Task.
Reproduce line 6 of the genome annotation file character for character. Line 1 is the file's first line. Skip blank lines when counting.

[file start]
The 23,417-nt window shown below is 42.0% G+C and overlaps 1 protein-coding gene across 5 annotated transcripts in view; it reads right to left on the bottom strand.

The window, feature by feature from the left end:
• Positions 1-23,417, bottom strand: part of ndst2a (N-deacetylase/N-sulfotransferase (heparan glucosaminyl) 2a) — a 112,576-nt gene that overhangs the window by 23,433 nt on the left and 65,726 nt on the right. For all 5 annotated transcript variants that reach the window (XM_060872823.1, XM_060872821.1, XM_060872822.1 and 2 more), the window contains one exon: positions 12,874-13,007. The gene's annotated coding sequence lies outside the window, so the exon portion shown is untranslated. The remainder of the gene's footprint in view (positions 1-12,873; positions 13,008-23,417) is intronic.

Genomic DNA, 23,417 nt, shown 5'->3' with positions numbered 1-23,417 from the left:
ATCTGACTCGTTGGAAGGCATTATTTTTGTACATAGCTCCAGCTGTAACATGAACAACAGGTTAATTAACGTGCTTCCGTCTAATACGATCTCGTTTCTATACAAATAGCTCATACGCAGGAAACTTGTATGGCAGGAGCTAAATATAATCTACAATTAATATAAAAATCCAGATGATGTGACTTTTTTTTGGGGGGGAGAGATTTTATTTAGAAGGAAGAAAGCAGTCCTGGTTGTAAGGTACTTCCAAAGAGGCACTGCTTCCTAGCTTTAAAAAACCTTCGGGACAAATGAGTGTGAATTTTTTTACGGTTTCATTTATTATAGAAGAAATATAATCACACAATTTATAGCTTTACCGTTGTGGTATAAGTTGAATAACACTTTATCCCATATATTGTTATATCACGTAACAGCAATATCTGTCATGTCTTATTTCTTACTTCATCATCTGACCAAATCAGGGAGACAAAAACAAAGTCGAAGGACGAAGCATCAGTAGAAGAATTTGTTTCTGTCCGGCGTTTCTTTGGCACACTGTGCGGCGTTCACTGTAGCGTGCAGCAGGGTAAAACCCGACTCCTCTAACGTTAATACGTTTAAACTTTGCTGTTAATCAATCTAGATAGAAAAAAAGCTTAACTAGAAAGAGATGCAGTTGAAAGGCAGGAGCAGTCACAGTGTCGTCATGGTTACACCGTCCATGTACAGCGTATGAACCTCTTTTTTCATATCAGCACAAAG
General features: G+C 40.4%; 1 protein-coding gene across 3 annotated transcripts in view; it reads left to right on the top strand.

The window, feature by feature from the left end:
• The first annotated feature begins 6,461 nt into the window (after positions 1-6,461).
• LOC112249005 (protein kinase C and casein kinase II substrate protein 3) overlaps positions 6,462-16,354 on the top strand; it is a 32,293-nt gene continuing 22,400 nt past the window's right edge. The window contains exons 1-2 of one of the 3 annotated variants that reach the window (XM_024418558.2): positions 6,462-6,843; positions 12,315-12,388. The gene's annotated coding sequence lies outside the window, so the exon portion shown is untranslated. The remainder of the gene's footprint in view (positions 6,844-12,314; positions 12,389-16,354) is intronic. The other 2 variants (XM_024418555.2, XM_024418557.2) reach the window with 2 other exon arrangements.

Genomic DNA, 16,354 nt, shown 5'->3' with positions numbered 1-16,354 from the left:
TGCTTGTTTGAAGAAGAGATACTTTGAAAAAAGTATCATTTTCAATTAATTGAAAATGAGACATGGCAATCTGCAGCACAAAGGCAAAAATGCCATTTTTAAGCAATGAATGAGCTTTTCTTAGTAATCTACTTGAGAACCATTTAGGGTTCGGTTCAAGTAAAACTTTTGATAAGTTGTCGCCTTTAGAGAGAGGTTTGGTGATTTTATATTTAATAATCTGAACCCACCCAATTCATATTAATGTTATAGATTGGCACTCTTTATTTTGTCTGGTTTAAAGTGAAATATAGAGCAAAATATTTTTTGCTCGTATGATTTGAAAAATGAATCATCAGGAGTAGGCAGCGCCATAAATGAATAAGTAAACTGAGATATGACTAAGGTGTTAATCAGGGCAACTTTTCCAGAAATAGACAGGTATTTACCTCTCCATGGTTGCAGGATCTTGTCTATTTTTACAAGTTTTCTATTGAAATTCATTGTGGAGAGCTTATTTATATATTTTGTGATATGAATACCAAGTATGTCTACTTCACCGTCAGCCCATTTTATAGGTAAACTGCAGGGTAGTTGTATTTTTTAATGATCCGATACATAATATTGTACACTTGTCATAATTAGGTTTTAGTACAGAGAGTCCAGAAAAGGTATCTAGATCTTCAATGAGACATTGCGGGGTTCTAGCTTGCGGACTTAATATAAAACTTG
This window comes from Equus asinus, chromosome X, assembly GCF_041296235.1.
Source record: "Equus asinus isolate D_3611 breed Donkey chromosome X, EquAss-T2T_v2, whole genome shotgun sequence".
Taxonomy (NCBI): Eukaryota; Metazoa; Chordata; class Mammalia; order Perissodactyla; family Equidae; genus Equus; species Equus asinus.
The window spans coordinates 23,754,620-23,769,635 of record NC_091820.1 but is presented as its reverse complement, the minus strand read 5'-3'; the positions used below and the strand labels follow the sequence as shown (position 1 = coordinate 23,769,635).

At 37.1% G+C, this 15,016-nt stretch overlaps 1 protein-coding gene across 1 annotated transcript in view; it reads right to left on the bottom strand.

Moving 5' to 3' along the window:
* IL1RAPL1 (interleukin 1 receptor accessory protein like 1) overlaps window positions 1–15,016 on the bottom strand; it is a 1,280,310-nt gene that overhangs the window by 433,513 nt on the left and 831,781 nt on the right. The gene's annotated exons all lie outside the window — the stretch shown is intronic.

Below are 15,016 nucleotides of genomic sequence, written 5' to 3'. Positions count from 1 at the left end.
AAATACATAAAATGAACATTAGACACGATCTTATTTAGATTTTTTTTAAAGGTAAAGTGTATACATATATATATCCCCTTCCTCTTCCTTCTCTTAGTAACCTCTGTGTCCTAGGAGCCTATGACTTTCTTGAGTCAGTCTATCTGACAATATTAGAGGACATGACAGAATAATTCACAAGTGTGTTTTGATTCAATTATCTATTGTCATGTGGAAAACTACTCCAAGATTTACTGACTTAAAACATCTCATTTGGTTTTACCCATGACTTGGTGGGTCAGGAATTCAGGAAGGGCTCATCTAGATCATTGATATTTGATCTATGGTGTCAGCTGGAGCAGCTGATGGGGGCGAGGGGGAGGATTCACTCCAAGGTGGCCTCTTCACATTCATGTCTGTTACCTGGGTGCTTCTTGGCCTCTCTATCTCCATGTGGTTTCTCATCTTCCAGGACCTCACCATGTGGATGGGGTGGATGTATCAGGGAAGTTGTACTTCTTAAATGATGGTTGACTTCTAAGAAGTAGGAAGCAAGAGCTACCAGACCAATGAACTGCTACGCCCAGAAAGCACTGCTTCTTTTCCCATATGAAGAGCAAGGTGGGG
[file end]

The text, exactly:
General features: G+C 40.4%; 1 protein-coding gene across 3 annotated transcripts in view; it reads left to right on the top strand.